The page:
The black vulture went extinct in France in the beginning of the XXth century, but the species is now back following a very successful reintroduction project, started in 1992, and that is still on-going. The first birds were released in the Grands Causes, while in 20014 and 2005 two other reintroduction sites were established, in Baronnies and Verdon, respectively.
Releases have already stopped in the Grands Causses (in 2004), after 50 birds were released there throughout the years. So far 40 black vultures have been already released in the Baronnies, and 26 in Verdon. Most of these vultures comes from Spain, injured and weak birds that enter rehabilitation centers there and are there sent to France. Some come from captive breeding as well.
First breeding in the wild happened in 1996, 90 years after the last known breeding in France. First breeding in Baronnies happened in 2010, while in the Gorges du Verdon it was registered in 2013.
In 2015, a total of 31 pairs have started to breed – 21 in the Grands Causses, 9 in Baronnies and 1 in Verdon. In total 16 young fledged – 12 in Grands Causses, 3 in Baronnies and 1 in Verdon. Most were ringed with colour rings, and feathers from them were also taken, as it happens every year, for genetic analysis and to determine the gender.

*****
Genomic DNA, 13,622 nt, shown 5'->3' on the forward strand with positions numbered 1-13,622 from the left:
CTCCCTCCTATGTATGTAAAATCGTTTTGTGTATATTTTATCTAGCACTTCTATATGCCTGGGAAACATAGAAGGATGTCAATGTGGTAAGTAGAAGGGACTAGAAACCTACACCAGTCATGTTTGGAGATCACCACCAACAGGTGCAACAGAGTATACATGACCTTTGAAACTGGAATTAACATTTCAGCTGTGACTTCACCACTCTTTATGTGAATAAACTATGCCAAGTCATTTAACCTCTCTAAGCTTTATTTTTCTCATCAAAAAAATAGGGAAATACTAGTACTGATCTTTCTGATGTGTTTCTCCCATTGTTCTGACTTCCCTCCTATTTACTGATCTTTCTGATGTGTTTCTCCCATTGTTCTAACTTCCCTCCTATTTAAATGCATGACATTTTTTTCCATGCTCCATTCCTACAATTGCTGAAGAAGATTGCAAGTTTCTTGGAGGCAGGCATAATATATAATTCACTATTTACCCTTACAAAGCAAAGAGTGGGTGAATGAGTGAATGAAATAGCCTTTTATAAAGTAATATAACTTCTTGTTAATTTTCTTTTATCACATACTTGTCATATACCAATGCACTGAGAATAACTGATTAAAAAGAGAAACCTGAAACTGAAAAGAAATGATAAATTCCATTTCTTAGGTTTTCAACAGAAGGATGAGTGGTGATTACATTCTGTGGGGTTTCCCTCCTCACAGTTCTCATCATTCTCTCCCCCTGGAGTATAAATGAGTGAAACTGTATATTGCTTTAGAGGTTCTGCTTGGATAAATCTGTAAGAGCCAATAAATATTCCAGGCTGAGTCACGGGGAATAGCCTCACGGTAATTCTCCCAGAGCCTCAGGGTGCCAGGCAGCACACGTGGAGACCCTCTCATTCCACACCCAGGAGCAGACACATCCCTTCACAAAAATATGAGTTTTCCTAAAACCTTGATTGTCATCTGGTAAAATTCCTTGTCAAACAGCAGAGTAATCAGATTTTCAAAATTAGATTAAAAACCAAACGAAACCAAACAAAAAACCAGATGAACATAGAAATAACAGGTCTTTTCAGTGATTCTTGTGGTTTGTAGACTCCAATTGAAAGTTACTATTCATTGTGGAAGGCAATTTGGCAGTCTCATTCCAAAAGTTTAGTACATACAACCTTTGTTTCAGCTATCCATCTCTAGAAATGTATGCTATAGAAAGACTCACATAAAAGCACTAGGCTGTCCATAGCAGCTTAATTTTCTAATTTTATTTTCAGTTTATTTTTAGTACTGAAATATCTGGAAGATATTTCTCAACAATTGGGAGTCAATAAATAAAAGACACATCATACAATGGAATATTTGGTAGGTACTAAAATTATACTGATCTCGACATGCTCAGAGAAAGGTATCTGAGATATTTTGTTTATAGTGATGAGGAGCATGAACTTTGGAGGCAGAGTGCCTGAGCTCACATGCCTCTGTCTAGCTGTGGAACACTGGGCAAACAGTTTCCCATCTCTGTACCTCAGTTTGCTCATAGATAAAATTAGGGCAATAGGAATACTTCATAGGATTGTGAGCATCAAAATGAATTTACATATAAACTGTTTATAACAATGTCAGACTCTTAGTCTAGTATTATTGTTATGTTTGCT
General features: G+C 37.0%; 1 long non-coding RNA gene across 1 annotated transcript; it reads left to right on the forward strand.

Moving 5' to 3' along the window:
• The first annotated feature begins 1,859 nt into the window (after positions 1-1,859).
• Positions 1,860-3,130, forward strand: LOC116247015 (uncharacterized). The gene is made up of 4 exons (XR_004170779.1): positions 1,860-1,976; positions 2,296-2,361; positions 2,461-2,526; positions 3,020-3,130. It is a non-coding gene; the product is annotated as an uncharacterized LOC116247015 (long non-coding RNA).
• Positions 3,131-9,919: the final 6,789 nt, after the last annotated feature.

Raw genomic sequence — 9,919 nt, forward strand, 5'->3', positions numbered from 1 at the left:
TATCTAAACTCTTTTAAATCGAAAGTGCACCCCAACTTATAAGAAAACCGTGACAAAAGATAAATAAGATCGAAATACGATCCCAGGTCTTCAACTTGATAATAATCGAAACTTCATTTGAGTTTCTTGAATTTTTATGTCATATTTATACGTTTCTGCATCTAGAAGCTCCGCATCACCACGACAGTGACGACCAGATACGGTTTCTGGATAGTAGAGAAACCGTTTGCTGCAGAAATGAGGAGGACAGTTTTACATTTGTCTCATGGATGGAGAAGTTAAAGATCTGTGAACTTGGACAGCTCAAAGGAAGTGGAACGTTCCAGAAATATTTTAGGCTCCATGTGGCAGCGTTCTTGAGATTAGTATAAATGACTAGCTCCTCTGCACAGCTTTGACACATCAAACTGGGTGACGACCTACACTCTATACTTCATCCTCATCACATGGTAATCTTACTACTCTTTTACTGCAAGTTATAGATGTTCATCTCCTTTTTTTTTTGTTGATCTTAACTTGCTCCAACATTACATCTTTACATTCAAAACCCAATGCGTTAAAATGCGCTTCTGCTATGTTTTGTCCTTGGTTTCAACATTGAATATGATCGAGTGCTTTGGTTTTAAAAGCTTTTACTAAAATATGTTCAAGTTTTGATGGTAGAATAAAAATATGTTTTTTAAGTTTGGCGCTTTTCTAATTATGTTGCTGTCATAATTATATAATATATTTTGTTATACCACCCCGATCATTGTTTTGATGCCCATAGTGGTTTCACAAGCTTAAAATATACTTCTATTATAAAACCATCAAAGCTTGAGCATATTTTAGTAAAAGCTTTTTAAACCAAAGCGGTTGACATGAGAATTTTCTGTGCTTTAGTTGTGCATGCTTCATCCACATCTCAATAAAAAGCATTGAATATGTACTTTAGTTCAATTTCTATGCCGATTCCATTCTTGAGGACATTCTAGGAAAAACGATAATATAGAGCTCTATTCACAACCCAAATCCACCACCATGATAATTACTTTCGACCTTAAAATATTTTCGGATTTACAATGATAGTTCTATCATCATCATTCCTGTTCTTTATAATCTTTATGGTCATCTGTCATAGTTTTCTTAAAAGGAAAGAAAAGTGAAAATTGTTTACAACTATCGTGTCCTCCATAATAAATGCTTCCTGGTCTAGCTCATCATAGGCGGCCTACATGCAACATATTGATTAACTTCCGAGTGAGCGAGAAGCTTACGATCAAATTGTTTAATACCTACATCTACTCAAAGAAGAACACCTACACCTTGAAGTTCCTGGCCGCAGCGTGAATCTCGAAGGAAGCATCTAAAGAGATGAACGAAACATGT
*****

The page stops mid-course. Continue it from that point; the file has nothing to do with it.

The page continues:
At least 72 different individuals have been identified in the Grands Causses last year, the vast majority birds born locally. Only one of the reintroduced stock (that finished there in 2004) was still seen. At least 19 birds from Grands Causses have been seen in Baronnies, showing that there is a regular flow of individuals between the three reintroduction sites, but they also fly wider – some were seen in Spain. One particular individual merits some mention – born in 2014, it was seen swimming in from the Mediterranean Sea at a beach in the pre-Pyrenees in February 2015. Soon after it was back in the Grands Causses, only to be obsessed in May 2015 in the Vosges (eastern France), before returning to the Grands Causses in the end of August.
The current reintroduction efforts, that should continue for 2-3 years more, are also included in the national species action plan, that aims to restore the species across its former distribution area in the country.
The VCF has recently transported 7 more birds to Baronnies and Verdon for the reintroduction project there.
One final word – the reintroduction project in France would not have been possible without the collaboration and engagement of the Spanish regional and central governments, who have collaborated and sent dozens of rehabilitated black vultures to France for reintroduction.
You can download the full report about the situation of the black vulture in France (in English and in French) below